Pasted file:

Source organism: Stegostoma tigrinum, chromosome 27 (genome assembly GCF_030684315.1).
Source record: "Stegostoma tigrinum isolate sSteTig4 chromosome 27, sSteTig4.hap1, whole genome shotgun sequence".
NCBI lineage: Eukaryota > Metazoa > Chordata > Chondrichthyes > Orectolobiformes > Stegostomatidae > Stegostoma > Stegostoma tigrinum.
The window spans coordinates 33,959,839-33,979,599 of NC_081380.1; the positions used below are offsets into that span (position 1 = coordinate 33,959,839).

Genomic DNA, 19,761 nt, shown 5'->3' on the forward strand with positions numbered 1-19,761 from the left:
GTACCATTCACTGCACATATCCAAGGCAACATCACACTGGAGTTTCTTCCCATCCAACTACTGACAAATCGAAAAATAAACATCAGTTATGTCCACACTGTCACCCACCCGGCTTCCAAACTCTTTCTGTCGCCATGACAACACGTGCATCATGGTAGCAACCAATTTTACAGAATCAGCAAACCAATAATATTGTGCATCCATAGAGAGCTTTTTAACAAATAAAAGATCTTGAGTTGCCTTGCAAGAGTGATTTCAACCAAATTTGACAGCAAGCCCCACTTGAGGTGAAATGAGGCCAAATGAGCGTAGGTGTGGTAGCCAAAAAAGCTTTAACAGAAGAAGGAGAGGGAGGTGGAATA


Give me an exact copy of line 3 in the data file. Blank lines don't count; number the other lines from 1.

NCBI lineage: Eukaryota > Metazoa > Chordata > Chondrichthyes > Orectolobiformes > Stegostomatidae > Stegostoma > Stegostoma tigrinum.